The first thing after I sat down was usually a sigh, and I’d just sit there for a few minutes. Then I’d open my knapsack or reach to my bookshelf and pull out three things: my Bible, my journal, and a mechanical pencil.

But before I opened any of them, we’d talk. “Hi Dad. Love you! I’m looking forward to what you’re going to show me today. Help me to see, eh? Help me to recognize what you’re showing me, please. Thanks. You’re awesome!” And I’d open both books at the ribbon.

In my Bible, I was working my way through one of the books, section by section. Most translations have headings dividing up the text: I’d tackle no more than the space from one heading to the next.

In my journal, I listed the date and the passage, and then I pushed that book out of my way, and I devoted my attention to the Bible.

I read the passage through. You know the way you read a text book assignment that you don’t love? Yeah, this was not that. I read it slowly enough that my attention didn’t drift. If I could, I’d read it quietly out loud.

During this time, I turned my imagination loose to walk among these people, hear the sounds, smell the smells of the story I read. If I was in an epistle, I’d listen for the apostle’s tone of voice, and I’d imagine how the people it was addressed to felt as they read it. If I felt like it, I’d look at a few cross references, but I guarded against bunny trails.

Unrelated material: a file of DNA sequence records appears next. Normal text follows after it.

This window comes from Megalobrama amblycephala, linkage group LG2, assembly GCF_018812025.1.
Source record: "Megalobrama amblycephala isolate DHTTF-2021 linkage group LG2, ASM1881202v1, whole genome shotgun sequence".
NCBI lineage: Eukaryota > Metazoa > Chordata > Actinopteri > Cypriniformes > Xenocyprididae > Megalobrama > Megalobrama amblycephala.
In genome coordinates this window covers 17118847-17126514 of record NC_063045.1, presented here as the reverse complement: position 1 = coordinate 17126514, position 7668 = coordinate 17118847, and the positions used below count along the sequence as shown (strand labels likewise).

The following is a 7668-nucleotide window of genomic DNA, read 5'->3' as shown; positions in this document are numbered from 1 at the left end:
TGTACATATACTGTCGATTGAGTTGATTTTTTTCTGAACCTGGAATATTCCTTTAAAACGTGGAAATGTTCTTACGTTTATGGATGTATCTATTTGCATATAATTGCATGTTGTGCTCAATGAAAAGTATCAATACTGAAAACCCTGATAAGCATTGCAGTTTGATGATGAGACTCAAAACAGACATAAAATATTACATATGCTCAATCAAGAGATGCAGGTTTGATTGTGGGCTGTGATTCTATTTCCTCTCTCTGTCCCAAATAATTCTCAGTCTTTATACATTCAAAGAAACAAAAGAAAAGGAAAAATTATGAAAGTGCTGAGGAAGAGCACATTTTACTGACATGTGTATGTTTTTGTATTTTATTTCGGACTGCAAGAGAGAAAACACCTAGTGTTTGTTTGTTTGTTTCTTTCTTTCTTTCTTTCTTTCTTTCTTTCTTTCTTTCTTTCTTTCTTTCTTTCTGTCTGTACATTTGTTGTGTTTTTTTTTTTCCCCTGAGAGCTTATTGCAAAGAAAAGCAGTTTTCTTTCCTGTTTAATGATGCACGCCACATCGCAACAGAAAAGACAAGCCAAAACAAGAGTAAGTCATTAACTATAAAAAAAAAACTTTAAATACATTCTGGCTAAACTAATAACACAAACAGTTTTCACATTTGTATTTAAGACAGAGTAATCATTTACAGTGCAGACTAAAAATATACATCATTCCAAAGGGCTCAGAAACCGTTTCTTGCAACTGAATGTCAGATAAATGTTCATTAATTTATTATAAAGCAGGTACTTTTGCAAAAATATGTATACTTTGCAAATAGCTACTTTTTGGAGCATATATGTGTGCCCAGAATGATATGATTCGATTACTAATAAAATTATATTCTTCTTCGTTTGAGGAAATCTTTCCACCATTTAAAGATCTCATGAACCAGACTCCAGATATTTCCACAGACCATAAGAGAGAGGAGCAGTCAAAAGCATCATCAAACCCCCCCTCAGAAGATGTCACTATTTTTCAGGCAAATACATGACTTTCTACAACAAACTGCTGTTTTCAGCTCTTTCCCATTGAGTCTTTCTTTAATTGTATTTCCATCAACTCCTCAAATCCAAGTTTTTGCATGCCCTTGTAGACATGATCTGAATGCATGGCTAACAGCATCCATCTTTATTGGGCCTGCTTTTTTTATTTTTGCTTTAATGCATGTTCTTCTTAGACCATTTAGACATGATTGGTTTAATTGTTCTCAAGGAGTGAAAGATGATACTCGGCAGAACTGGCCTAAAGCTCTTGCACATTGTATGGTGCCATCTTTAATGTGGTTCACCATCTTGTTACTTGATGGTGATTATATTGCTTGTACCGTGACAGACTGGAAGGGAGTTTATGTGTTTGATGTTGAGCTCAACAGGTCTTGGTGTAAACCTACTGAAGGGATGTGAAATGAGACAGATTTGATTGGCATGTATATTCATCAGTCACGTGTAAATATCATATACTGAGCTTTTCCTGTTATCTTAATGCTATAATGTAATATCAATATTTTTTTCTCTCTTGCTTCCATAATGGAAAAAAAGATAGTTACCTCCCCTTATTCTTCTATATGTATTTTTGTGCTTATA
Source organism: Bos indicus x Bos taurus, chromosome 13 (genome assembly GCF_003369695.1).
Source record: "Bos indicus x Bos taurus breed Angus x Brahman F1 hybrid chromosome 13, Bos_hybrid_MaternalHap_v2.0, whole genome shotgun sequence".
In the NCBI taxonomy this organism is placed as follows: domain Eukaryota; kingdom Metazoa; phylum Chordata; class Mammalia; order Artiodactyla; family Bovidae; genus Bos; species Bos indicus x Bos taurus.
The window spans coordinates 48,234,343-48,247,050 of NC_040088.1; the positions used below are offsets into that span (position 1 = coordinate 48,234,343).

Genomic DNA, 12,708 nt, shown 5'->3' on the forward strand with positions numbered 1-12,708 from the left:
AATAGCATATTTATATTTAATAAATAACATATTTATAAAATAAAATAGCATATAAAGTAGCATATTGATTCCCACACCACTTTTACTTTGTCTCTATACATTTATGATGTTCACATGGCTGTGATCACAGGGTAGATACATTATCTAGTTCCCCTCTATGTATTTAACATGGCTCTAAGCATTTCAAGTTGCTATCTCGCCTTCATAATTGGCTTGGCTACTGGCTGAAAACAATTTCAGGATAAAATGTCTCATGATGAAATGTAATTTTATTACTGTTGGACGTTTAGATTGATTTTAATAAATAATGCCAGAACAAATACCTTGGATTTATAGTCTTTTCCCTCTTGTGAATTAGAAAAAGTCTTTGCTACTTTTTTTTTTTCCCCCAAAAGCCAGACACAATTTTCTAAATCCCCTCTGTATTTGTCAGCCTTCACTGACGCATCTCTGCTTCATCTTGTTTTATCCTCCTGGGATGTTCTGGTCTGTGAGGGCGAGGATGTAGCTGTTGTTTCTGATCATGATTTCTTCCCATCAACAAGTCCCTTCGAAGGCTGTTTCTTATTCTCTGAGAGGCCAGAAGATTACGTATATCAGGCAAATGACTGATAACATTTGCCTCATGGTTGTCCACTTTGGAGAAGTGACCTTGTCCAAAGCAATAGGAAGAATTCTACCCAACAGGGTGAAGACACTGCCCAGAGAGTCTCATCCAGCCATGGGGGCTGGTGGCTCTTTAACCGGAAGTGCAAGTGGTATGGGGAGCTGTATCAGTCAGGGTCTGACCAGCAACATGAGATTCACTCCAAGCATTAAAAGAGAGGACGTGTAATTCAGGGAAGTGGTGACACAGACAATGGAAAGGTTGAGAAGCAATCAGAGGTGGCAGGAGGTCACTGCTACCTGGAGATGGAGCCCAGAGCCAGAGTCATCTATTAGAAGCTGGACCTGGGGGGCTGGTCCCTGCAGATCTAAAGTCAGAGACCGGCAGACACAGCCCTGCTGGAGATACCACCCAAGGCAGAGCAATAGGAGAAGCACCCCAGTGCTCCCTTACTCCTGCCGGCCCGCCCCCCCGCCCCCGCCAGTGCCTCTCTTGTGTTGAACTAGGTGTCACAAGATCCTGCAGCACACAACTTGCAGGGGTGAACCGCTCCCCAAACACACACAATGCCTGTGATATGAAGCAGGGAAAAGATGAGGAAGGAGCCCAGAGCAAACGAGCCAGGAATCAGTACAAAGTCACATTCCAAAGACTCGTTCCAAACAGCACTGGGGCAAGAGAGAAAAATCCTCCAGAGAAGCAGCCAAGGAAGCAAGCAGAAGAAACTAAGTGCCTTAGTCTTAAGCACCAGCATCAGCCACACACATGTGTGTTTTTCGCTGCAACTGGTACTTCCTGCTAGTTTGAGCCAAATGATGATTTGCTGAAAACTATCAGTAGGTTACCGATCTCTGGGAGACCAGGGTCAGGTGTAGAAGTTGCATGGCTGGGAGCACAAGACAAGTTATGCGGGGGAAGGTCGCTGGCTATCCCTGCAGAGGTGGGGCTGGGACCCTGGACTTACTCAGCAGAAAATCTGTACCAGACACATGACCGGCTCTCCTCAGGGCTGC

But more than anything, I waited for the light to go on. Invariably, one verse would catch my attention, as if my Father were pointing to it, and saying, “Look here, son.” Sometimes it was just a word, or a phrase. Maybe it was a repeated word. Or an idea that never actually made it into words.

If it didn’t happen the first time, I’d go back and read it again. I’d often underline the verbs, using a set of markings I developed for myself after years of this. If there was a list of things or a progression, I’d number the points. Sometimes I circled adjectives and adverbs. Sometimes I’d ask questions, of the text, of Father, about what was going on. But everything was just keeping me involved with the text until my attention was drawn to one part.

That signal was like arriving at the X on a treasure map. It meant “Dig here.” That was the real assignment.

The first part of digging was to write – legibly – the verse that stuck out to me into my journal. And then I go to work to interact with that verse, that passage, to dig for treasure in that spot. I figure that the investment of an hour was just about right, and good success would probably show evidence of at least one full page, more or less, of reaction in my journal.

So I looked closely. My personal Bible always has cross references, but is never a “Study Bible.” I don’t want to hear what other people think. I want to discover what God thinks, and see if I can make my own thinking line up with that.